Managing Dangerous Populations: Colonial Legacies of Security and Surveillance

Sociological Forum, Vol. 28, No. 3, Blackwell Publishing Ltd. (2013, Forthcoming)

6 Pages Posted: 29 Jul 2013

See all articles by Yael Berda

Yael Berda

Princeton University - Program in Law and Public Affairs; Princeton University - Department of Sociology

Date Written: June 24, 2013

Abstract

We associate practices of surveillance of population with modernity, and intensification of practices of security with the last decade defined by the “Global War on Terror”. I argue that what Bajc calls “security meta-framing” begins in the colonies and intensifies with de-colonization and immigration in the second half of the 20th century. I suggest that situating the sociological study of security within the global and transnational histories of empire (Go 2008) provides a fruitful nexus for understanding effects of technologies of surveillance on global economies of goods and populations.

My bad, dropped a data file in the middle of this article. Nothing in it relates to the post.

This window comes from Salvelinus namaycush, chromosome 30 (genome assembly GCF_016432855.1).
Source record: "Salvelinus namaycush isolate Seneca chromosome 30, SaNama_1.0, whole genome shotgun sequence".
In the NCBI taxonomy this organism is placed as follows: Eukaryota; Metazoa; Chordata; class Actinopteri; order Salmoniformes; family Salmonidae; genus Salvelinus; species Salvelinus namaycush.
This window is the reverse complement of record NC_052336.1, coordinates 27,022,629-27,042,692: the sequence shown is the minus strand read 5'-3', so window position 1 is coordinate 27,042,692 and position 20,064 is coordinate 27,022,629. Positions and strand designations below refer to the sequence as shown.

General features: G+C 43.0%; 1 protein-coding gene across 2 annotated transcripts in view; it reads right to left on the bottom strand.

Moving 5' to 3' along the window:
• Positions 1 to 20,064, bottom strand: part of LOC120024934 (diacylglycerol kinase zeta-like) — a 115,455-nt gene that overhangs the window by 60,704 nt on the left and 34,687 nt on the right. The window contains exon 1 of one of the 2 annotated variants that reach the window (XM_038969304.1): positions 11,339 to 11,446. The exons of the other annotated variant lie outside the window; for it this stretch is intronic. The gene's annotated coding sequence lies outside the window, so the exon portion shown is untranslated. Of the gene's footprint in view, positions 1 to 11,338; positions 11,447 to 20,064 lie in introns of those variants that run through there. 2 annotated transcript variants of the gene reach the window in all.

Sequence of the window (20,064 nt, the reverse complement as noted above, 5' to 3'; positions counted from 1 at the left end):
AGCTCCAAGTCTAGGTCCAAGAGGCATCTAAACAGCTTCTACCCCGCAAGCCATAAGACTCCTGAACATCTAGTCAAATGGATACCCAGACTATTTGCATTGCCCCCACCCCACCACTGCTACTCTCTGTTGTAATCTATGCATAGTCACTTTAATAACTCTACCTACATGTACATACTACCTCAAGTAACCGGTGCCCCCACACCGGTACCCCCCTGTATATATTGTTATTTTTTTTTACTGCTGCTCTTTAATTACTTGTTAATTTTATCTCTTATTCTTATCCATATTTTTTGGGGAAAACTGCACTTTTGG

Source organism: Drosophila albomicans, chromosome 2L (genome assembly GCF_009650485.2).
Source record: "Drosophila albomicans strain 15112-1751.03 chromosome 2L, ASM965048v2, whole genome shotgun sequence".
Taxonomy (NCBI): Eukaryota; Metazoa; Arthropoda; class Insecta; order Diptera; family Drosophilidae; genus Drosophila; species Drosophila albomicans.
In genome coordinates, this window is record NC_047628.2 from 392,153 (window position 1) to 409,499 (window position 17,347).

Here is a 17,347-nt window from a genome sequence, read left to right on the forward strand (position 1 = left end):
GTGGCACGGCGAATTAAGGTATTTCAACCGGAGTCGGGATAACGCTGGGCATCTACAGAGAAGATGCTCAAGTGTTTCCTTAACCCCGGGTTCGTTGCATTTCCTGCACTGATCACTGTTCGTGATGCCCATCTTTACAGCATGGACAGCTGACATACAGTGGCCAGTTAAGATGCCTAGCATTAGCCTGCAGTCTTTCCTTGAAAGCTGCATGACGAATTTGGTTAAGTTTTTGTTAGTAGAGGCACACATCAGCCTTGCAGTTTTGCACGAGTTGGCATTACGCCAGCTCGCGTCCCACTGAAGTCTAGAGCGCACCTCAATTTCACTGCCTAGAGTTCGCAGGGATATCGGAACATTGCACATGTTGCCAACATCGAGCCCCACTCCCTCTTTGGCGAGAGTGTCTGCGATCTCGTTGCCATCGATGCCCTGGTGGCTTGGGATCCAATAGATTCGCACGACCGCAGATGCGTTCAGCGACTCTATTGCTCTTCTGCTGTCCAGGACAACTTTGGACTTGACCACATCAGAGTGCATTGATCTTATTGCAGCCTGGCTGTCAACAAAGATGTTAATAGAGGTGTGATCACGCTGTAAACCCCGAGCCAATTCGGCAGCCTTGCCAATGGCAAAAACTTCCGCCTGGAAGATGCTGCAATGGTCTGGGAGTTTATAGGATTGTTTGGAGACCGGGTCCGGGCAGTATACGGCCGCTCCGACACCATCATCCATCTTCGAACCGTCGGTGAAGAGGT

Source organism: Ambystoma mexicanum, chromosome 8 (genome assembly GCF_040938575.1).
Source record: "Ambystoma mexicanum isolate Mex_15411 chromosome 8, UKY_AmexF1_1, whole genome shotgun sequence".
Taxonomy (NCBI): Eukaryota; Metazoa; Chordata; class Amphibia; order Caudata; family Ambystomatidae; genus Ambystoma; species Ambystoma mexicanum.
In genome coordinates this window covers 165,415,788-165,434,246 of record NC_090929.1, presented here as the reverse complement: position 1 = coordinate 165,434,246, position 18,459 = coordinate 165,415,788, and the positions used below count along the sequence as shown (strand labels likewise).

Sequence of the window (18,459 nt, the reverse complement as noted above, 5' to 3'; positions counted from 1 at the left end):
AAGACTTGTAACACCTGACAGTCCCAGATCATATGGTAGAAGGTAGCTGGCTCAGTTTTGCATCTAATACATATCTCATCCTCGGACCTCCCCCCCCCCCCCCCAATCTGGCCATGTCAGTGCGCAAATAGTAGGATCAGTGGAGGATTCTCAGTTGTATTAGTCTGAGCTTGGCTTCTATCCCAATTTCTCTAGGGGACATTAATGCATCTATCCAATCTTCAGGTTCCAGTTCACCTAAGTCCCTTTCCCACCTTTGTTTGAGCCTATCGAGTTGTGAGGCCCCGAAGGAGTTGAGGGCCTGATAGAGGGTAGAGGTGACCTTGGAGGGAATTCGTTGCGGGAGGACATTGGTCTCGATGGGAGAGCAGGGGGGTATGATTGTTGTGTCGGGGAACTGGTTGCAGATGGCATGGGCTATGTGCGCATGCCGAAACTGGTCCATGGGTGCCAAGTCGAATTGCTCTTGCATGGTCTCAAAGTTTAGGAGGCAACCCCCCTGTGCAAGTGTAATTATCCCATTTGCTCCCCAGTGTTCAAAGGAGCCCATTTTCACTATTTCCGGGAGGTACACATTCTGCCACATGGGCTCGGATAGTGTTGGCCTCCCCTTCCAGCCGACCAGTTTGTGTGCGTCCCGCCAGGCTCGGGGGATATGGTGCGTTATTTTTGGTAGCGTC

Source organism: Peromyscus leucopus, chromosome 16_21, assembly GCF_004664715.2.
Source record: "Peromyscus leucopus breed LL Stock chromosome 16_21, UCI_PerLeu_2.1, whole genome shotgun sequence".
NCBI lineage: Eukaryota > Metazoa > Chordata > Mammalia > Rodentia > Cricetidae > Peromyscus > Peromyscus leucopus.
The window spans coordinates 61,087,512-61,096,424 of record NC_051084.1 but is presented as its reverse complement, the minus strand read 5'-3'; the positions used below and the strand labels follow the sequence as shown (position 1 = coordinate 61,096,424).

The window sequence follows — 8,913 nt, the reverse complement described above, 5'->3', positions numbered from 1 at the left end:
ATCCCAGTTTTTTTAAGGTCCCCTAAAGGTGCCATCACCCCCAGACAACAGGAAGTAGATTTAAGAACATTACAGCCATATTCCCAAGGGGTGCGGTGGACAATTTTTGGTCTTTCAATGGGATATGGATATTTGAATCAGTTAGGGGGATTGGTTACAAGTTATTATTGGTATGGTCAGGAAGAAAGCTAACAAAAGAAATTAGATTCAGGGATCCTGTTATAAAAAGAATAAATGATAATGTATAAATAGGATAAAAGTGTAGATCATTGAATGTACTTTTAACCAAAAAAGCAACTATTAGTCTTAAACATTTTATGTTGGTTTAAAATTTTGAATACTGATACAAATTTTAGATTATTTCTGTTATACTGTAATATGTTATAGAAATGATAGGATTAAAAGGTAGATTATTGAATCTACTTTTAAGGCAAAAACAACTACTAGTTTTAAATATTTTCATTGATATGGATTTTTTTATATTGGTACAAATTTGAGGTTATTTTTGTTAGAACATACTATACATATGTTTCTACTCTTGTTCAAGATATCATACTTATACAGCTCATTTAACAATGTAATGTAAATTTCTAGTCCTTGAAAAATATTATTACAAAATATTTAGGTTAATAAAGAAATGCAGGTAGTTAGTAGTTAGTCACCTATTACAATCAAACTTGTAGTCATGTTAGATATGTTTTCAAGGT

Keywords: sociology of security, surveilance, colonialism, population management, freedom of movement, identity documents

Suggested Citation

Berda, Yael, Managing Dangerous Populations: Colonial Legacies of Security and Surveillance (June 24, 2013). Sociological Forum, Vol. 28, No. 3, Blackwell Publishing Ltd. (2013, Forthcoming), Available at SSRN: https://ssrn.com/abstract=2297906

Yael Berda (Contact Author)

Princeton University - Program in Law and Public Affairs ( email )

Wallace Hall
Princeton, NJ 08544
United States

HOME PAGE: http://lapa.princeton.edu/yaelberda

Princeton University - Department of Sociology ( email )

Princeton, NJ
United States

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